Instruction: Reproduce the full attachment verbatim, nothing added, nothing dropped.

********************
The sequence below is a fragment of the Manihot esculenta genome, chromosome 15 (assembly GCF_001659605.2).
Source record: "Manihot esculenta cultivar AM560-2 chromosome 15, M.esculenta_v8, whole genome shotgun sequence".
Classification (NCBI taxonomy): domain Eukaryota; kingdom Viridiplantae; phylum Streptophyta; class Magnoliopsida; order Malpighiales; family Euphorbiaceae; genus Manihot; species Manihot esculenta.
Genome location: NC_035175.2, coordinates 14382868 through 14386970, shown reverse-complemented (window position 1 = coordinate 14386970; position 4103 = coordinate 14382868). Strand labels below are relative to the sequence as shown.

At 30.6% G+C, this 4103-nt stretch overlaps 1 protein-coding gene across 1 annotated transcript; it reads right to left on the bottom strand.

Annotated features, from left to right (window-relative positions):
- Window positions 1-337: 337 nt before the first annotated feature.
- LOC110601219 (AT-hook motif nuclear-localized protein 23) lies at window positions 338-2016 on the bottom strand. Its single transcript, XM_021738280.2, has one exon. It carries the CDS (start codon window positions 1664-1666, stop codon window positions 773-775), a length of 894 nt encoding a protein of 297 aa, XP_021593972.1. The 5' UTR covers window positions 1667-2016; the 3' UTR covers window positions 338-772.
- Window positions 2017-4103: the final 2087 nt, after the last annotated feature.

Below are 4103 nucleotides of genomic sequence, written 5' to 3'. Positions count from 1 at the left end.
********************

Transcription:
The sequence below is a fragment of the Manihot esculenta genome, chromosome 15 (assembly GCF_001659605.2).
Source record: "Manihot esculenta cultivar AM560-2 chromosome 15, M.esculenta_v8, whole genome shotgun sequence".
Classification (NCBI taxonomy): domain Eukaryota; kingdom Viridiplantae; phylum Streptophyta; class Magnoliopsida; order Malpighiales; family Euphorbiaceae; genus Manihot; species Manihot esculenta.
Genome location: NC_035175.2, coordinates 14382868 through 14386970, shown reverse-complemented (window position 1 = coordinate 14386970; position 4103 = coordinate 14382868). Strand labels below are relative to the sequence as shown.

At 30.6% G+C, this 4103-nt stretch overlaps 1 protein-coding gene across 1 annotated transcript; it reads right to left on the bottom strand.

Annotated features, from left to right (window-relative positions):
- Window positions 1-337: 337 nt before the first annotated feature.
- LOC110601219 (AT-hook motif nuclear-localized protein 23) lies at window positions 338-2016 on the bottom strand. Its single transcript, XM_021738280.2, has one exon. It carries the CDS (start codon window positions 1664-1666, stop codon window positions 773-775), a length of 894 nt encoding a protein of 297 aa, XP_021593972.1. The 5' UTR covers window positions 1667-2016; the 3' UTR covers window positions 338-772.
- Window positions 2017-4103: the final 2087 nt, after the last annotated feature.

Below are 4103 nucleotides of genomic sequence, written 5' to 3'. Positions count from 1 at the left end.